We have student fellow groups of eight to twelve freshmen that are basically cared for by a sophomore, and those people are on your hallway. Half of my hallway is my fellow group and the other half is another fellow group. I met my best friend through my fellow group and then most of my other closest friends I’ve met through my classes.
How would you describe the overall social scene?
It’s not very structured. We don’t have any Greek life. It can be kind of cliquey when it comes to sports teams. The dining hall is very much split into one side where all the sports teams eat and then another side is where everyone else eats. People tend to hang out with clubs that they’re a part of, their sports teams, and their fellow groups. For some people, their fellow group is a main source of friends.
To what extent do people of different races and sexual orientations mix socially?
People mix a lot. They are trying to increase diversity because we are trying to be more racially diverse. In terms of sexual orientation, it’s very open here. We also have a lot of different clubs based on campus based on sexuality and ethnicity, so there are a lot of resources and ways to mix with everyone.
How would you describe the LGBTQ community on campus? How strong is it?
I myself am not part of any clubs but I know there are a lot of clubs on campus revolving around that. There are also offices that Vassar has if you need people to talk to. There are also a lot of parties that are not technically hosted by Vassar, but hosted by Vassar students, that are gay parties. They don’t mean to be excluding straight people.
How do you like the size of Vassar in terms of undergraduate enrollment? How has it impacted your experience? [Vassar has about 2,450 students.]
So far so good. I wouldn’t say it’s too small socially just because I do see new people every once in a while. For my level of comfort, this is pretty perfect.
What have you used the career office for? How helpful were they?
I’ve gone for help with my resume. It was pretty helpful because it was a one on one meeting and then afterward we’ve been talking by email. It depends on how much effort you put in because if you don’t try, they’re not going to come chasing after you. They also have events during the week where alumni visit or they help you edit cover letters. They’re definitely present on our campus and make it a point to stress how much they can help you.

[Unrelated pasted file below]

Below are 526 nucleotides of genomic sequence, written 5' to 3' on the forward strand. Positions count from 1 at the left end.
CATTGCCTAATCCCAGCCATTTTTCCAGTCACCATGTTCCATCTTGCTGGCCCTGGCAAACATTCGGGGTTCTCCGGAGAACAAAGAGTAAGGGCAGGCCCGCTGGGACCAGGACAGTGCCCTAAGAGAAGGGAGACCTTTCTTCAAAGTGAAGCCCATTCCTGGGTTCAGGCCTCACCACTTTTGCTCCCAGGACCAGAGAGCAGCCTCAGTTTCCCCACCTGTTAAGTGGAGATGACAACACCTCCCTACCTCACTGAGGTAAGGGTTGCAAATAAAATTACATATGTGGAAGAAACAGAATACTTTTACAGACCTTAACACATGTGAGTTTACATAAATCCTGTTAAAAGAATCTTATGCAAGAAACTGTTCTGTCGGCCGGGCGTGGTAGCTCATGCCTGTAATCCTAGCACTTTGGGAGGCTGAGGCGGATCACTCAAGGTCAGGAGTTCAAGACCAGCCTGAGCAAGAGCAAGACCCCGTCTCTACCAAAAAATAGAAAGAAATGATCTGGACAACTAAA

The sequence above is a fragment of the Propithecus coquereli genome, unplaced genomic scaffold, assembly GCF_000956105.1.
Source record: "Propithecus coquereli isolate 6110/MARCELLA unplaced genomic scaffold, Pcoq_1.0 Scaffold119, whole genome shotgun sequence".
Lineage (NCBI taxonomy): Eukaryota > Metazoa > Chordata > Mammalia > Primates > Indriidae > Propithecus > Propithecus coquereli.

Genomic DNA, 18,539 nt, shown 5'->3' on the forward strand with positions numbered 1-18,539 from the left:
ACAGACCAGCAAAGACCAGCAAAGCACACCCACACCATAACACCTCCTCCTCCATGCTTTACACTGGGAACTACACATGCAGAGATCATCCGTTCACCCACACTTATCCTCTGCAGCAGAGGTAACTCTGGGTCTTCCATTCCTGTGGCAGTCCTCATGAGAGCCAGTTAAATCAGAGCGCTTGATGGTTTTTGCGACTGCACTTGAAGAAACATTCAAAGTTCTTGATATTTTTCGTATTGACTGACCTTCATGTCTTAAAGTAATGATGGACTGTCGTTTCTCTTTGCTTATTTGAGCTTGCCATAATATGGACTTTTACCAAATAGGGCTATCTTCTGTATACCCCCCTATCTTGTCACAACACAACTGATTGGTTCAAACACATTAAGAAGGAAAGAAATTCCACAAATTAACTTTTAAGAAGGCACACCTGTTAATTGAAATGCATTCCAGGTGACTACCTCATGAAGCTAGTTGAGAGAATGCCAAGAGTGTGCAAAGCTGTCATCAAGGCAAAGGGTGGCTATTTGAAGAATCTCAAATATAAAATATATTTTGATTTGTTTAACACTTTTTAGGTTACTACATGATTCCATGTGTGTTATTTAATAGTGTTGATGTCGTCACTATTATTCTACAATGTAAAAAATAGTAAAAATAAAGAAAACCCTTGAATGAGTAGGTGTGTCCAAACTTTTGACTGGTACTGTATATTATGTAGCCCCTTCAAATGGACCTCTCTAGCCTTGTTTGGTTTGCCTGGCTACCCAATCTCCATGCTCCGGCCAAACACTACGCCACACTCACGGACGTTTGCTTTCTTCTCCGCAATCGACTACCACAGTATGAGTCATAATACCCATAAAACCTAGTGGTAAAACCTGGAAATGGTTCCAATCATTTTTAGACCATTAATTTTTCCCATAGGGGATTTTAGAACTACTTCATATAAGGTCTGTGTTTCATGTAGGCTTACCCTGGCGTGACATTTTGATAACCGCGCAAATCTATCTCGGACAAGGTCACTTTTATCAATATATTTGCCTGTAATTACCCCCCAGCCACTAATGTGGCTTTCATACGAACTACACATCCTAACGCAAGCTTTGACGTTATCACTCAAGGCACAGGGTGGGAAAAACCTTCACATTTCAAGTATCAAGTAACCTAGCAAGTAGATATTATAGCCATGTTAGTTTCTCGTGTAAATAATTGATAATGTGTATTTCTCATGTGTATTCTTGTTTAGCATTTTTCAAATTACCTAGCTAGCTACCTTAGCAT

Have you learned any computer programs or languages that will be helpful to you professionally?
I learned a bit about GIS last semester because we used it in a lab for an introductory Environmental Studies class. We have classes that are specifically about learning GIS, but I just wasn’t able to get into any of them this semester.
Advice for Prospective Freshmen
What is something you wish you knew about Vassar before entering as a freshman?
I’m not sure if I wish I knew this but I think it’s just good advice, Vassar will not baby you or hold your hand. But, if you want to do something they will give you all the resources they can. They very much want you to succeed and will give you all the resources, but it’s what you make of it. It’s up to you ultimately.
What is something a prospective student may miss on a visit that’s worth checking out?
I don’t think they show you the gym because it’s relatively far away from the center of campus. There’s an orchard around there which is really beautiful. In general, I think that’s an overlooked part of campus.
Reasons to attend Vassar:
1) You will be academically challenged. Even if I didn’t find a class especially challenging, I’ve learned so much for each class that I took.
2) How available the resources are and how accessible the professors are.
3) It’s a beautiful campus and there is a lot of nature which is calming and helpful when you’re stressed out about work.
4) Although Vassar wants you to focus on academics and do well, they also encourage having fun and enjoying college. They provide you with a lot of opportunities to be social and try new things like learning about other cultures. Two weeks ago, I went to a fashion show that was about the history of Chinese, Japanese, and Indian clothing that was hosted by a Vassar student.
Reasons to not attend Vassar:
1) If you don’t take academics seriously and don’t want to work hard and learn because it’s not an easy school by any means. It’s not the school to go to if you want a party school.
2) They are not prioritizing carbon neutrality and have been difficult about divesting from fossil fuels.